Posts Tagged ‘Resource’

note: if you haven’t watched the Zeitgeist documentaries or aren’t aware of the conundrums it addresses, you should watch at least ‘Zeitgeist Addendum‘ before reading on.

Ideas, suggestions and opinions presented in this article aren’t necessarily the views of the Zeitgeist movement. The article isn’t meant to attack anyone, nor does it mean to offend anyone. It simply reflects the thoughts of the author, as to how a resource-based economy could be introduced — inevitably, this does require some strategic action, that could be understood as conspiracy or the likes, which it is not.

As an avid member of the Zeitgeist movement, I have been pondering possible solutions. What would make an ideal first step toward a resource-based economy (RBE)? I’ll put forth some suggestions, but no definite solution, and I’d love to hear your opinion and suggestions as well.

We are all dependent on the established monetary system, so we cannot simply deny participating in it. It seems almost impossible to fight a system which you are a part of and dependent on. You can of course raise your hand and state your case, but the only ones that can actually make changes to the system doesn’t feel the effects of its flaws, so they have no reason to do so — some may even see it as absurd and will disregard the issue, simply because they already have what they need.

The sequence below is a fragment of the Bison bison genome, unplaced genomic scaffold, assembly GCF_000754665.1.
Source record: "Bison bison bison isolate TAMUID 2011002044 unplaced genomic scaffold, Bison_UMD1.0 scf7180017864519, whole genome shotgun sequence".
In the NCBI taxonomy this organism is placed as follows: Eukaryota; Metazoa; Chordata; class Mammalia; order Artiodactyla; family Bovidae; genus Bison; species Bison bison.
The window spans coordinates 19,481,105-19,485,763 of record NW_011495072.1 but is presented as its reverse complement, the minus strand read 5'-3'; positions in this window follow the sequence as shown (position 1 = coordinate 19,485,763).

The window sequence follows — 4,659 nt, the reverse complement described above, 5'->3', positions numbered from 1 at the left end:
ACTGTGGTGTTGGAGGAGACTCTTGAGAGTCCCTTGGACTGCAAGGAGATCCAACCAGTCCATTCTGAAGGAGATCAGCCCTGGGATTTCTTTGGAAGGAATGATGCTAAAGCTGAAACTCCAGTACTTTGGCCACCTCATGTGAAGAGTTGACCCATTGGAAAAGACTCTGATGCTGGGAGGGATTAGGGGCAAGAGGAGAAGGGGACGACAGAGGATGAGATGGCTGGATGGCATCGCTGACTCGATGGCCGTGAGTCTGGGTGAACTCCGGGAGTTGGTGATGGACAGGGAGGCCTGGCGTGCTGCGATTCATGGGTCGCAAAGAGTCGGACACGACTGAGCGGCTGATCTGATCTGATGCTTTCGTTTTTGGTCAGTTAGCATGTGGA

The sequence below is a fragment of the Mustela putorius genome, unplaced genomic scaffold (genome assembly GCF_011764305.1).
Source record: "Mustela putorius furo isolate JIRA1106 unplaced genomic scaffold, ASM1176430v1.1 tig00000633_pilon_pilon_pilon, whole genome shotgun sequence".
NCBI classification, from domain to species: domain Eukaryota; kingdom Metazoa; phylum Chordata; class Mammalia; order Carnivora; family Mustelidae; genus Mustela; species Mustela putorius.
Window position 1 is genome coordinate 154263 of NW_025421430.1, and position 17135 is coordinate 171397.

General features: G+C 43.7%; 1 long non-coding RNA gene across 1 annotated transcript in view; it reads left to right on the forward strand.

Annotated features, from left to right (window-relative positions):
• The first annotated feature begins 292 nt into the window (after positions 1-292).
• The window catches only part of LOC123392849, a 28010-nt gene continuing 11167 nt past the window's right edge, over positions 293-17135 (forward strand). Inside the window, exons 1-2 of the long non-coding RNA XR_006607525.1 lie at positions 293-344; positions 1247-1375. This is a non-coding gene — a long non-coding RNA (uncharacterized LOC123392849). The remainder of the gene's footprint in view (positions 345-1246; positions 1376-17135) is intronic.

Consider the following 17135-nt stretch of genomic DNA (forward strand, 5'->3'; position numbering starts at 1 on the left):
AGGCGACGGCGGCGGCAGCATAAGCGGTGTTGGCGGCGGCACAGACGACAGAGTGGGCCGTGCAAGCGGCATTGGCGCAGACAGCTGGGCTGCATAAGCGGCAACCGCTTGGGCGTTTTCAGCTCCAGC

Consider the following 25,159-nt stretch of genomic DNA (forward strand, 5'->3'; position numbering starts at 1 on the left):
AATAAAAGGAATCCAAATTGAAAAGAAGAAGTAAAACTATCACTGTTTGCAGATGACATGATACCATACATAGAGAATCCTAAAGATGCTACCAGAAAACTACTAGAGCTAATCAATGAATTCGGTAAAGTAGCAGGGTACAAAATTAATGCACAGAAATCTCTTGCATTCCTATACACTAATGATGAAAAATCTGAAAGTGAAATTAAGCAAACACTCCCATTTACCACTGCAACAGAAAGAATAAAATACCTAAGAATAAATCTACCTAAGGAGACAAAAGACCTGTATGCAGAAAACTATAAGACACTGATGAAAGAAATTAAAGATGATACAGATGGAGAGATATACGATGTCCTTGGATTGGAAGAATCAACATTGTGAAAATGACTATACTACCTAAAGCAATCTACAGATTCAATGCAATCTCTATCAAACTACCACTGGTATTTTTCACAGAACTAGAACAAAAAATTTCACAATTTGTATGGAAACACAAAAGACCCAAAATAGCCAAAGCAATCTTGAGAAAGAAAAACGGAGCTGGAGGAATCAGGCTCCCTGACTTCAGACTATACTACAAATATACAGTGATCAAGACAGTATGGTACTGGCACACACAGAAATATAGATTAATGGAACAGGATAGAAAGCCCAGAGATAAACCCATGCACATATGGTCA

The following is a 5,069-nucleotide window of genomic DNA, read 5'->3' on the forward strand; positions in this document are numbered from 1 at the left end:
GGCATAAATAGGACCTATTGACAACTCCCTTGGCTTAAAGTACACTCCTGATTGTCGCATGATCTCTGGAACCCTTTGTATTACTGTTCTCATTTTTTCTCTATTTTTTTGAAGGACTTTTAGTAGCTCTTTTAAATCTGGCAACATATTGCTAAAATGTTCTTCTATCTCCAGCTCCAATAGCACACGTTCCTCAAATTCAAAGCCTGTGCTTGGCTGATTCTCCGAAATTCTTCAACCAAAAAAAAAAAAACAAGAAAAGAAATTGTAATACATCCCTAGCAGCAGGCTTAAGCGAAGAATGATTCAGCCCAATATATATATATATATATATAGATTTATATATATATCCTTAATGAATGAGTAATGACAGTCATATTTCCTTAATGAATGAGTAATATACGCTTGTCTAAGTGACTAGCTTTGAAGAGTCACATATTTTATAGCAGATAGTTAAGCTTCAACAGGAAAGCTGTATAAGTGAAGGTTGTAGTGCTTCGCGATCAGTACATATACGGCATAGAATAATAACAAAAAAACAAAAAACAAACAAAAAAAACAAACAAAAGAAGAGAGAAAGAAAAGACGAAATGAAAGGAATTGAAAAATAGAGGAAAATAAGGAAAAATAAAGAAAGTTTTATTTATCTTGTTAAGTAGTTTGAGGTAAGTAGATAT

Are we just going to give up then?
Certainly not, we just need to devise an approach which introduces the concept to people unaware of the issue it attempts to resolve, in such a way that it appeals to them. It would be a long hard road, if we are to convince all governments, companies, etc. that we need to make a move into resource-based economy — I’m sure the banks and wealthy people would object to this. So let’s focus on a more strategic method. As a programmer, I like solving problems, it’s pretty much what programming is all about. Programmers design and build systems from the ground up, but some also do the opposite of that — hacking. Hackers take systems apart, learn how it works and make it do things it isn’t supposed to do. What I am getting at is that a hacker’s approach would be the most efficient way of tackling the problem — break the system where it is most vulnerable and exploit it.

Alright, so how do we do that?
Let’s say we were to analyze the monetary-system, and we are looking for vulnerabilities. We need to make sure of a few things when choosing the vulnerability and exploit;

  1. Nobody should suffer financially from the ‘attack’ — you cannot change the system suddenly like that.

Taking these things into account, we look at the most vulnerable part of the monetary-system, the consumption cycle. This is the three-part wheel that makes the whole system work; the consumer, employee and employer. We know that we cannot have one of these fail completely, but we can weaken its life-blood, money. Money and resources are exchanged in this cycle, and if money were to be slowly phased out of the equation, you’d be left with resource exchange only — this is the ultimate goal, right? Right. What we need now is, citing The Godfather; “an offer you can’t refuse”.